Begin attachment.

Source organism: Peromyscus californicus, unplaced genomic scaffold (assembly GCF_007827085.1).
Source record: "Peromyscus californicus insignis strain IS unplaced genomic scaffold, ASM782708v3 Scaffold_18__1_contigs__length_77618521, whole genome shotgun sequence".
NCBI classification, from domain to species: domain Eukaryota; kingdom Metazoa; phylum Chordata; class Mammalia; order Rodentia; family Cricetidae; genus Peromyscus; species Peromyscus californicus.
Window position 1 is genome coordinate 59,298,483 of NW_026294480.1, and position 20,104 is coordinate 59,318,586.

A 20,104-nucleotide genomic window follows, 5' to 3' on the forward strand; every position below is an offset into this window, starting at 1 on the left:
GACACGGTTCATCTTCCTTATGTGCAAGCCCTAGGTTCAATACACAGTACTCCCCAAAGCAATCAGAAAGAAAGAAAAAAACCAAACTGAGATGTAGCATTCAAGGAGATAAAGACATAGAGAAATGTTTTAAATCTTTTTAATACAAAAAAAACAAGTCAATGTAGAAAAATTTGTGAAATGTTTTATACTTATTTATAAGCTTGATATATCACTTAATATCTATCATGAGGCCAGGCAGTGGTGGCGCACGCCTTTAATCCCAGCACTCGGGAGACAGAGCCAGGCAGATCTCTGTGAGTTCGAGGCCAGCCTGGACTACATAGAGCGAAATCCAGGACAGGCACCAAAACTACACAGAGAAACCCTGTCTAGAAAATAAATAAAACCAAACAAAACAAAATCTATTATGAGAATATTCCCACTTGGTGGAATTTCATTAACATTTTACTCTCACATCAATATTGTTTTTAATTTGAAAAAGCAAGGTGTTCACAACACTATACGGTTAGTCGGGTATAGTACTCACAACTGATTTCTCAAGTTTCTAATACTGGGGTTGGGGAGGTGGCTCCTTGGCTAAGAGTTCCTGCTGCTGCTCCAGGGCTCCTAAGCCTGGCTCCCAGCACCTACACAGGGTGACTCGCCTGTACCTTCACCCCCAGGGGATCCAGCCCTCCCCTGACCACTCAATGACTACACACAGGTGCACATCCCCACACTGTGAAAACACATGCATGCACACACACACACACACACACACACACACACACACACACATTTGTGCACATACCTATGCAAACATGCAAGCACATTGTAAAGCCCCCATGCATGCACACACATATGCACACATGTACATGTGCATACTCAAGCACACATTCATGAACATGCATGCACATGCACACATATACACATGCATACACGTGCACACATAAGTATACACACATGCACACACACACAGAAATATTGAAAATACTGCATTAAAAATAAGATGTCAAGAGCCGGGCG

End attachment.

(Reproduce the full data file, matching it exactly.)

Source organism: Peromyscus californicus, unplaced genomic scaffold (assembly GCF_007827085.1).
Source record: "Peromyscus californicus insignis strain IS unplaced genomic scaffold, ASM782708v3 Scaffold_18__1_contigs__length_77618521, whole genome shotgun sequence".
NCBI classification, from domain to species: domain Eukaryota; kingdom Metazoa; phylum Chordata; class Mammalia; order Rodentia; family Cricetidae; genus Peromyscus; species Peromyscus californicus.
Window position 1 is genome coordinate 59,298,483 of NW_026294480.1, and position 20,104 is coordinate 59,318,586.

A 20,104-nucleotide genomic window follows, 5' to 3' on the forward strand; every position below is an offset into this window, starting at 1 on the left:
GACACGGTTCATCTTCCTTATGTGCAAGCCCTAGGTTCAATACACAGTACTCCCCAAAGCAATCAGAAAGAAAGAAAAAAACCAAACTGAGATGTAGCATTCAAGGAGATAAAGACATAGAGAAATGTTTTAAATCTTTTTAATACAAAAAAAACAAGTCAATGTAGAAAAATTTGTGAAATGTTTTATACTTATTTATAAGCTTGATATATCACTTAATATCTATCATGAGGCCAGGCAGTGGTGGCGCACGCCTTTAATCCCAGCACTCGGGAGACAGAGCCAGGCAGATCTCTGTGAGTTCGAGGCCAGCCTGGACTACATAGAGCGAAATCCAGGACAGGCACCAAAACTACACAGAGAAACCCTGTCTAGAAAATAAATAAAACCAAACAAAACAAAATCTATTATGAGAATATTCCCACTTGGTGGAATTTCATTAACATTTTACTCTCACATCAATATTGTTTTTAATTTGAAAAAGCAAGGTGTTCACAACACTATACGGTTAGTCGGGTATAGTACTCACAACTGATTTCTCAAGTTTCTAATACTGGGGTTGGGGAGGTGGCTCCTTGGCTAAGAGTTCCTGCTGCTGCTCCAGGGCTCCTAAGCCTGGCTCCCAGCACCTACACAGGGTGACTCGCCTGTACCTTCACCCCCAGGGGATCCAGCCCTCCCCTGACCACTCAATGACTACACACAGGTGCACATCCCCACACTGTGAAAACACATGCATGCACACACACACACACACACACACACACACACACACACACATTTGTGCACATACCTATGCAAACATGCAAGCACATTGTAAAGCCCCCATGCATGCACACACATATGCACACATGTACATGTGCATACTCAAGCACACATTCATGAACATGCATGCACATGCACACATATACACATGCATACACGTGCACACATAAGTATACACACATGCACACACACACAGAAATATTGAAAATACTGCATTAAAAATAAGATGTCAAGAGCCGGGCG